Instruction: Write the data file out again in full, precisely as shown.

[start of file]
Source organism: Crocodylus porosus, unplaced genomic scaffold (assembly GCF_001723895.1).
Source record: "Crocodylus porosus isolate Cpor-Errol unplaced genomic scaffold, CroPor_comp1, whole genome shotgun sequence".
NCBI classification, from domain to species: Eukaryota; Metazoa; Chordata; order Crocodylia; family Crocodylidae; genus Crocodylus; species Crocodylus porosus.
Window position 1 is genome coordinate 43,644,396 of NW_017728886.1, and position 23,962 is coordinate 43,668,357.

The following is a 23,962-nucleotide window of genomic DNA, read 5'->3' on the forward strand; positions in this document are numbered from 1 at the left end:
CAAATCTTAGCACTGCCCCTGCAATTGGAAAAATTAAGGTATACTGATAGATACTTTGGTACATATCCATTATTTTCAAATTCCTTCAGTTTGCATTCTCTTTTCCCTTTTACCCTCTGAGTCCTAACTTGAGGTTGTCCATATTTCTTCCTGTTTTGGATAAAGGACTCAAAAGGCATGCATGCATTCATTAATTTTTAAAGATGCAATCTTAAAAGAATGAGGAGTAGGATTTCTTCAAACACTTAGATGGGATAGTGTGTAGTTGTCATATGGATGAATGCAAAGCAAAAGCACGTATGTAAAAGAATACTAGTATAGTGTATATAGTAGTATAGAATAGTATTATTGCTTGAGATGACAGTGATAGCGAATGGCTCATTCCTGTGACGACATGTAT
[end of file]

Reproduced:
Source organism: Crocodylus porosus, unplaced genomic scaffold (assembly GCF_001723895.1).
Source record: "Crocodylus porosus isolate Cpor-Errol unplaced genomic scaffold, CroPor_comp1, whole genome shotgun sequence".
NCBI classification, from domain to species: Eukaryota; Metazoa; Chordata; order Crocodylia; family Crocodylidae; genus Crocodylus; species Crocodylus porosus.
Window position 1 is genome coordinate 43,644,396 of NW_017728886.1, and position 23,962 is coordinate 43,668,357.

The following is a 23,962-nucleotide window of genomic DNA, read 5'->3' on the forward strand; positions in this document are numbered from 1 at the left end:
CAAATCTTAGCACTGCCCCTGCAATTGGAAAAATTAAGGTATACTGATAGATACTTTGGTACATATCCATTATTTTCAAATTCCTTCAGTTTGCATTCTCTTTTCCCTTTTACCCTCTGAGTCCTAACTTGAGGTTGTCCATATTTCTTCCTGTTTTGGATAAAGGACTCAAAAGGCATGCATGCATTCATTAATTTTTAAAGATGCAATCTTAAAAGAATGAGGAGTAGGATTTCTTCAAACACTTAGATGGGATAGTGTGTAGTTGTCATATGGATGAATGCAAAGCAAAAGCACGTATGTAAAAGAATACTAGTATAGTGTATATAGTAGTATAGAATAGTATTATTGCTTGAGATGACAGTGATAGCGAATGGCTCATTCCTGTGACGACATGTAT